Personally I'm interested in exploring/demonstrating an alternative future for the web which doesn't require near as much effort & funding... That's what I see as what Mozilla can't do without loosing their influence...

> I It is weird how there is no political will to appreciate and fund it. At least in countries I see. Is it because there is no demand from voters? Maybe there is demand, but not yet articulated?

I tried to do my bit by emailing the tech spokespeople in NZ political parties a link to Nadia Eghbal's 'Roads and Bridges' report, with a bit of contextualizing comment about why it's important they read it.

@dudenas @alcinnz @kate @onepict @humanetech

#NadiaEghbal #funding

@strypey @dudenas @alcinnz @kate @onepict @humanetech

Except that roads and bridges are not exactly virtual or electronic infrastructure, just to add to the confusion.. Tell a politician about virtualization and they immediately think about money.

@strypey @dudenas @alcinnz @kate @onepict @humanetech
Perhaps the Common Browser proposal should open with the line: The Common Browser Programme is not about money.

@strypey @dudenas @alcinnz @kate @onepict @humanetech @aral

So far just the idea has been floated, but apparently the need for it will become real. I would be very interested in this, also as an antidote to those who claim that open source is automagically commons, because most of the open sources have not been created by commoners. (see )

@gert @strypey @dudenas @alcinnz @kate @onepict @aral

Slightly OT.. I saw that Drew Devault started working on visurf, based on NetSurf and intends to create a HTML + CSS framework specifically targeted to smaller browsers as 1st-class citizens.

@humanetech @strypey @dudenas @alcinnz @kate @onepict @aral

There are many flaws that come to mind, but the "security" model of the browser with its central authority and the resulting burocracy is totally rediculous IMO.

@humanetech @gert @strypey @dudenas @alcinnz @kate @onepict Sadly, without client-side (you know, the side YOU control) JavaScript, it can’t be used to implement small web sites (how are you going to ensure your keys are held only by you?) The problem is trusting servers. Client-side JS that you own and control, if you can verify the source, isn’t the problem, it’s actually the solution to protecting your privacy on the web.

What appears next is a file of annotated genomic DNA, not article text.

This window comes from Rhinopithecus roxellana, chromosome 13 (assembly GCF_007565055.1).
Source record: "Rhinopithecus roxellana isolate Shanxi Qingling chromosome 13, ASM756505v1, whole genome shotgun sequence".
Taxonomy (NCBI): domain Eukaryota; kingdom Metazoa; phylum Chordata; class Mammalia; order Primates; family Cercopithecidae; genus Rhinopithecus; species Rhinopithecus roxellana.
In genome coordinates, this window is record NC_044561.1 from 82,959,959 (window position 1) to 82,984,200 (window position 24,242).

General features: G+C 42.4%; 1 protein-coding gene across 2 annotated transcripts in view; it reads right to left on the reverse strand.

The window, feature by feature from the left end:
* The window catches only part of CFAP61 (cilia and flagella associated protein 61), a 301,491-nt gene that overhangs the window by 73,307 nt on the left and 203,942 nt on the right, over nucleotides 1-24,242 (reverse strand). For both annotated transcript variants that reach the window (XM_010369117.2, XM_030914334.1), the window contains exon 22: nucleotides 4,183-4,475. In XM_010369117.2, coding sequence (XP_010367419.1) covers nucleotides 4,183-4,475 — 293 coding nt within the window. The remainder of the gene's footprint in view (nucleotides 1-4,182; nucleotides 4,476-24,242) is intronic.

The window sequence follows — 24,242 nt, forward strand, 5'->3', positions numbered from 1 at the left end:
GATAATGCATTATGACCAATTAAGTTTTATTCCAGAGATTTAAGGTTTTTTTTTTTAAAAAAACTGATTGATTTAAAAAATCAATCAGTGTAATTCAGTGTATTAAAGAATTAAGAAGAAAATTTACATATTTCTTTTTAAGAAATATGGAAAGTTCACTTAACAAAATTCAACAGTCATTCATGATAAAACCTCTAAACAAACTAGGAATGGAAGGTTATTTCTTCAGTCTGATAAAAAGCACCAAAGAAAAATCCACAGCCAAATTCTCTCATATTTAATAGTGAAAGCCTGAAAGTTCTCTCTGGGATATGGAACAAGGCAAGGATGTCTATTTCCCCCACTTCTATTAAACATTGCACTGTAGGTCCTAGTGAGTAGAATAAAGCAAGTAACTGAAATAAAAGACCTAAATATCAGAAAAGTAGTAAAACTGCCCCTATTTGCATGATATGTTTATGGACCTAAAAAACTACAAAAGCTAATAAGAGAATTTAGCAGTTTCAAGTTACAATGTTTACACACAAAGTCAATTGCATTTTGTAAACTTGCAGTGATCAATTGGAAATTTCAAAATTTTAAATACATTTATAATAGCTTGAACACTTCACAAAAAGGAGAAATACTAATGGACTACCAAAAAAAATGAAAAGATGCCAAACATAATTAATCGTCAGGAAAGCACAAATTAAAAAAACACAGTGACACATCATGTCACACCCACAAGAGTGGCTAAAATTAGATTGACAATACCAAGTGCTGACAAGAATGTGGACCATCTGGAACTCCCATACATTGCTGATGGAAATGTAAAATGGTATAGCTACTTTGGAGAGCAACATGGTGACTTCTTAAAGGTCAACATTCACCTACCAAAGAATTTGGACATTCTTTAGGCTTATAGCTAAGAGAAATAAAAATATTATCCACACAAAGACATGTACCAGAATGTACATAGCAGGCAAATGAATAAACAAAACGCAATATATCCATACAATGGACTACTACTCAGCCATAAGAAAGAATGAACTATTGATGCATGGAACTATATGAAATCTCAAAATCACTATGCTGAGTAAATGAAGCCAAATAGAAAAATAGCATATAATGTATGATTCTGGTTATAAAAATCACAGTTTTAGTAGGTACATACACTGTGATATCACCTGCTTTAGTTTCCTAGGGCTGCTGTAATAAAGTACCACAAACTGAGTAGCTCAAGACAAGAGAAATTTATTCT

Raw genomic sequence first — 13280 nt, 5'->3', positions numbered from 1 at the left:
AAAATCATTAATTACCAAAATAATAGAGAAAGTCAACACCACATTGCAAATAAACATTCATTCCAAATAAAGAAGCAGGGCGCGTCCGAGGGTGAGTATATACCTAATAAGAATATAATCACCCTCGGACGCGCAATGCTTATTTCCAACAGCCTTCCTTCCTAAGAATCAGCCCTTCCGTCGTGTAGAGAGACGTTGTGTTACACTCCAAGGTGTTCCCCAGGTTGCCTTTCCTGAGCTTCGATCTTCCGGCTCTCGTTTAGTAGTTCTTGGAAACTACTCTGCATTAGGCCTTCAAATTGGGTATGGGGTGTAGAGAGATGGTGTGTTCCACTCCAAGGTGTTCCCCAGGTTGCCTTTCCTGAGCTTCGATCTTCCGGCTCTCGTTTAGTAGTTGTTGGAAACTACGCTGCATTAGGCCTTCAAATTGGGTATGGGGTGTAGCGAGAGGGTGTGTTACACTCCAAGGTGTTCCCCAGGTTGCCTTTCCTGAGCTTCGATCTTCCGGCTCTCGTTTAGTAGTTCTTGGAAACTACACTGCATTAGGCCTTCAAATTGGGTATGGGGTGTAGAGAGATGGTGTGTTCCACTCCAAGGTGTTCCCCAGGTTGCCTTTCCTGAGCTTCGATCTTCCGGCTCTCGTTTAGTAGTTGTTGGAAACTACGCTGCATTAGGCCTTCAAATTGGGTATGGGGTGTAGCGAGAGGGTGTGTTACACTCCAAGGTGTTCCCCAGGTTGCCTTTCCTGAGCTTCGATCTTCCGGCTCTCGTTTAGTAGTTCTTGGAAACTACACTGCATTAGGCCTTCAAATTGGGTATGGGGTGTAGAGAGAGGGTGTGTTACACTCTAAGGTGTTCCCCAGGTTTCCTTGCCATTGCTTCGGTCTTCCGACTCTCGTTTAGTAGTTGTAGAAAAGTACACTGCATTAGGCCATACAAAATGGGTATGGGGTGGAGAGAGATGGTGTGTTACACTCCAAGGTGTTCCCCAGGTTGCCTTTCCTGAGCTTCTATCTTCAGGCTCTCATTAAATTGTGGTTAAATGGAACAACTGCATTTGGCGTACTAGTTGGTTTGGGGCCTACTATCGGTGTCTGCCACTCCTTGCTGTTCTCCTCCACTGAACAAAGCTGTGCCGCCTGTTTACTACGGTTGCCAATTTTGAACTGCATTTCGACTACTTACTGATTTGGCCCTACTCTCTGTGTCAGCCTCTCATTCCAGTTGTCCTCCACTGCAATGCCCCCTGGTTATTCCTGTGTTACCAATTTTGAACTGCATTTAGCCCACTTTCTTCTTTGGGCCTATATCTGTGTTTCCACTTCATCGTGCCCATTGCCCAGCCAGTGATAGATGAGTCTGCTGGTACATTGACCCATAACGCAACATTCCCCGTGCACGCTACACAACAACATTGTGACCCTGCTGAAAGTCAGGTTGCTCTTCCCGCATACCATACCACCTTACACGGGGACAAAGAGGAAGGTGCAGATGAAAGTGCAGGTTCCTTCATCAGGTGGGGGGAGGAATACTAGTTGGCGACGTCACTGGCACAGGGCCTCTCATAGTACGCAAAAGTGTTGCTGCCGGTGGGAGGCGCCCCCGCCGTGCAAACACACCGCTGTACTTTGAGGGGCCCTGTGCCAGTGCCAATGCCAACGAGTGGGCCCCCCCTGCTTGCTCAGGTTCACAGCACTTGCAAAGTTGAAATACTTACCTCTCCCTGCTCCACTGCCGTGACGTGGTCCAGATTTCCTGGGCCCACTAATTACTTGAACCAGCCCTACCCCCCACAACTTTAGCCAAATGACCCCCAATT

@aral @humanetech @gert @strypey @dudenas @alcinnz @kate @onepict

The key point here is ”if you can verify the source”. This is in practice impossible, and JS is executed as the page loads. We can’t expect people to inspect the source code of every page before rendering.

I don’t see why JS is needed to implement small sites. I only use it for and even then only for a nicer UX. It could as well have been an ordinary web form.

@tinyrabbit @humanetech @gert @strypey @dudenas @alcinnz @kate @onepict It is not impossible, it’s just not possible within the confines of current browsers. Entirely possible via an extension or third-party app, etc.

We need it for Small Web ( because there’s no other way for you to own your own keys or ensure that your content is end-to-end encrypted.

Hm, It may make sense as a longshot. But almost nobody can perform security audit on their own. That means, you need to trust someone's agency. As I think of it, a perfect model would be the one, where I could choose my agent I trust to verify content for me.

On client side, probably most antivirus software claim to audit web content.. But I admit, I usually consider them more annoying than most viruses.

@tinyrabbit @humanetech @gert @strypey @alcinnz @kate @onepict

@dudenas @tinyrabbit @humanetech @gert @strypey @alcinnz @kate @onepict Well, there’s verification and there’s verification. I’m not talking about source code audit but at least verifying that the signature of the file matches what the organisation you trusts says it should be. Beyond that, yes, a bigger issue is having trusted agents that actually perform things like source code audits.